Written by Maurice Hurley & Robert Lewin
Directed by Paul Lynch
Season 1, Episode 14
Production episode 40271-116
Original air date: February 1, 1988
Captain’s log. The Enterprise arrives at Starbase 74 for maintenance. Part of the team includes a Bynar pair. The Bynars are the ultimate computer geeks, even speaking in binary code to each other. They all come in pairs, and when told that they only have 48 hours to complete the computer refit, they bring two others on board to assist.
The crew is preparing for a couple of days off. Picard plans to lose himself in a novel, Yar and Worf are playing Parrises Squares, Crusher is meeting with a cyberneticist on the starbase, La Forge is helping Data with creativity by advising him on how to paint, and Riker decides to try out the Bynar-enhanced holodeck.
Riker creates a jazz club on Bourbon Street in 1958 New Orleans, with an audience of one: a woman named Minuet. Because Jonathan Frakes plays the trombone, Riker sits in with the jazz band, then dances with Minuet, who captivates Riker.
While keeping an eye on the Bynars on the bridge, Wes discovers that something’s wrong with the magnetic containment unit. Data and La Forge verify that the antimatter will be released and destroy the ship inside of five minutes. Data orders the ship abandoned, and sets the Enterprise to fly away from the starbase. As it does so, the containment unit somehow regenerates, but by then the ship’s en route to Bynaus.
However, Riker and Picard, who joined Riker on the holodeck, are still being distracted by Minuet. They are kept from learning about the containment unit. When Picard tries to leave and Minuet is forceful in her desire for them to stay, they ask for the exit that much more anxiously. They quickly discover that the ship is at red alert, and the computer fills them in on what they missed, with some more filling in by Minuet, who was designed to keep Riker on board in case something went wrong.
Picard and Riker arm themselves and set the autodestruct, then beam to the bridge—only to find the Bynars unconscious. It takes some time, and some exposition from Minuet, but Picard and Riker figure out that Bynaus is being hit with an electromagnetic pulse, and they needed to core-dump their world computer into the largest mobile computer available: the Enterprise.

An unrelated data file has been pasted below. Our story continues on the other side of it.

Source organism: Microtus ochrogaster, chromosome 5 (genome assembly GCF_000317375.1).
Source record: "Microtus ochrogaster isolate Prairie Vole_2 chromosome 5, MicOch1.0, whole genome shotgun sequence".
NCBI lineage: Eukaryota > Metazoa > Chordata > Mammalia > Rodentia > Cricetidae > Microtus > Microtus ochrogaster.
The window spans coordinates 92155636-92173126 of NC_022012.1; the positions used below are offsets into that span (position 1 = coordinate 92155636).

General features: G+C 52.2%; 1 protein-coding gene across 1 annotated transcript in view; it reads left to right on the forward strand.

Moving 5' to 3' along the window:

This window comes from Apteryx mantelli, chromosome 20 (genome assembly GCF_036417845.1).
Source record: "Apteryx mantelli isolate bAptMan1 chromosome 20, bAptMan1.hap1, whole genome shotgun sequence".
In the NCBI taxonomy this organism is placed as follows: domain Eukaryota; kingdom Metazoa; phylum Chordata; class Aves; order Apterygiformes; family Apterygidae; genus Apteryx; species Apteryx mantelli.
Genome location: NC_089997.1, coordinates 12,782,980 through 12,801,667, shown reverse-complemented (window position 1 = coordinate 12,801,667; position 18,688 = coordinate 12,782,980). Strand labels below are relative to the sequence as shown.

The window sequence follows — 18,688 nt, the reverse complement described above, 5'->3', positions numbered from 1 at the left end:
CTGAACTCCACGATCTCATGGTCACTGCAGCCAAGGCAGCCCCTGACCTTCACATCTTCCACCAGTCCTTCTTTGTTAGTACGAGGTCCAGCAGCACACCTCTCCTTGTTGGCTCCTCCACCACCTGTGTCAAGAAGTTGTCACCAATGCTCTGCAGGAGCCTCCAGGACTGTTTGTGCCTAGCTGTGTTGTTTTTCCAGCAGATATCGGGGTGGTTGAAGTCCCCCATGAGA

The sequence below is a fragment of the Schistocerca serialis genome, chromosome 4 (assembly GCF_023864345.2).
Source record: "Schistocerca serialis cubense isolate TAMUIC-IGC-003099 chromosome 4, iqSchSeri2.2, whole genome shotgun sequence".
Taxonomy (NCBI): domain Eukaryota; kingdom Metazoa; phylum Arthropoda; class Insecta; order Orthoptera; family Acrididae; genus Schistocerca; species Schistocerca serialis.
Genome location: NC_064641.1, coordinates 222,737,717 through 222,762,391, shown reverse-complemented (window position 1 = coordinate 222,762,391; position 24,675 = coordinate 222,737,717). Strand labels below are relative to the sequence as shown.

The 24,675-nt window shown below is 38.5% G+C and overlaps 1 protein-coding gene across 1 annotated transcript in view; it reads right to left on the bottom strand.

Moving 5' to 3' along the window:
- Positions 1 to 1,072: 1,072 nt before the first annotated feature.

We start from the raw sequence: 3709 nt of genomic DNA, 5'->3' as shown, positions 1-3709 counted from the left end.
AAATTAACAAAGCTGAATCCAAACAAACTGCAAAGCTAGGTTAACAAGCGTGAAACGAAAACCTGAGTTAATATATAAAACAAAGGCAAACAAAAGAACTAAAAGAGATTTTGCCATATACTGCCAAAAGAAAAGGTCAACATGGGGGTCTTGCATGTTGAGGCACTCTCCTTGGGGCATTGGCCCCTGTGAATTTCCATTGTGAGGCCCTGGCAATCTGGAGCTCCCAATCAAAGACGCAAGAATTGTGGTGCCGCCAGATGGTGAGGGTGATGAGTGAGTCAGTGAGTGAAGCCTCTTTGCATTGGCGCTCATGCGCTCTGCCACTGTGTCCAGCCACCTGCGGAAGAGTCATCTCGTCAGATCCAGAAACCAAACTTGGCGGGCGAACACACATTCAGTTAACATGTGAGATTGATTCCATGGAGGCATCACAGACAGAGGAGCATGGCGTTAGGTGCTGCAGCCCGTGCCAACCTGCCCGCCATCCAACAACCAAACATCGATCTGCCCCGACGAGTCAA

The captain and first officer manage to restore the Bynar computer by working in tandem. The Bynars explain that they didn’t just ask for help because Starfleet might have said no.
What happens on the holodeck stays on the holodeck. Riker totally falls for Minuet, whom he describes as “too real.” (The bass player retorts, “Too real is too right.”)
Also, the Bynars specify that their maintenance will prevent malfunctions like the one in “The Big Goodbye.” Would that it were so (Amusingly, the episode was intended to take place prior to “The Big Goodbye,” with the Bynar tampering being responsible for the holodeck malfunction in that episode.)
If I only had a brain Data decides to try his hand at painting—which would continue to be a recurring theme throughout the series. La Forge provides advice, leading to Riker’s suggestion that they take notes for posterity. “A blind man teaching an android how to paint? That’s got to worth a couple of pages in somebody’s book.”
The boy!? Wes keeps an eye on the Bynars and is the first to notice that the containment unit is going blooey.